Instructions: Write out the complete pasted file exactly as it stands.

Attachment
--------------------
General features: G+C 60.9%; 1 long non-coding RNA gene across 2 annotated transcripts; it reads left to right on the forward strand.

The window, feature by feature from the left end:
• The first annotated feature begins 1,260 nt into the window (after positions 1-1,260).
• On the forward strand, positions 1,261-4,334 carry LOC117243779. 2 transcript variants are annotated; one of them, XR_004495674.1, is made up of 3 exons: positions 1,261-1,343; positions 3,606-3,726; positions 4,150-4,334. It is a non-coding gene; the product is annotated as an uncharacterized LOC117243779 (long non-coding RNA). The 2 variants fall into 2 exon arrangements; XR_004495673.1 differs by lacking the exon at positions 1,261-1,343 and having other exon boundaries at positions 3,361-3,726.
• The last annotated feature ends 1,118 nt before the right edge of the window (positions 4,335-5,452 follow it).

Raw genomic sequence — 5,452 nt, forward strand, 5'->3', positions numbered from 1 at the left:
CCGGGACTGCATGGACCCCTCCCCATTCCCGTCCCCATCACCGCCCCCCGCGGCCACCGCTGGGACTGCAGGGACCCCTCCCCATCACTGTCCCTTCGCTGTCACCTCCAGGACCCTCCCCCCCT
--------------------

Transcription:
General features: G+C 60.9%; 1 long non-coding RNA gene across 2 annotated transcripts; it reads left to right on the forward strand.

The window, feature by feature from the left end:
• The first annotated feature begins 1,260 nt into the window (after positions 1-1,260).
• On the forward strand, positions 1,261-4,334 carry LOC117243779. 2 transcript variants are annotated; one of them, XR_004495674.1, is made up of 3 exons: positions 1,261-1,343; positions 3,606-3,726; positions 4,150-4,334. It is a non-coding gene; the product is annotated as an uncharacterized LOC117243779 (long non-coding RNA). The 2 variants fall into 2 exon arrangements; XR_004495673.1 differs by lacking the exon at positions 1,261-1,343 and having other exon boundaries at positions 3,361-3,726.
• The last annotated feature ends 1,118 nt before the right edge of the window (positions 4,335-5,452 follow it).

Raw genomic sequence — 5,452 nt, forward strand, 5'->3', positions numbered from 1 at the left:
CCGGGACTGCATGGACCCCTCCCCATTCCCGTCCCCATCACCGCCCCCCGCGGCCACCGCTGGGACTGCAGGGACCCCTCCCCATCACTGTCCCTTCGCTGTCACCTCCAGGACCCTCCCCCCCT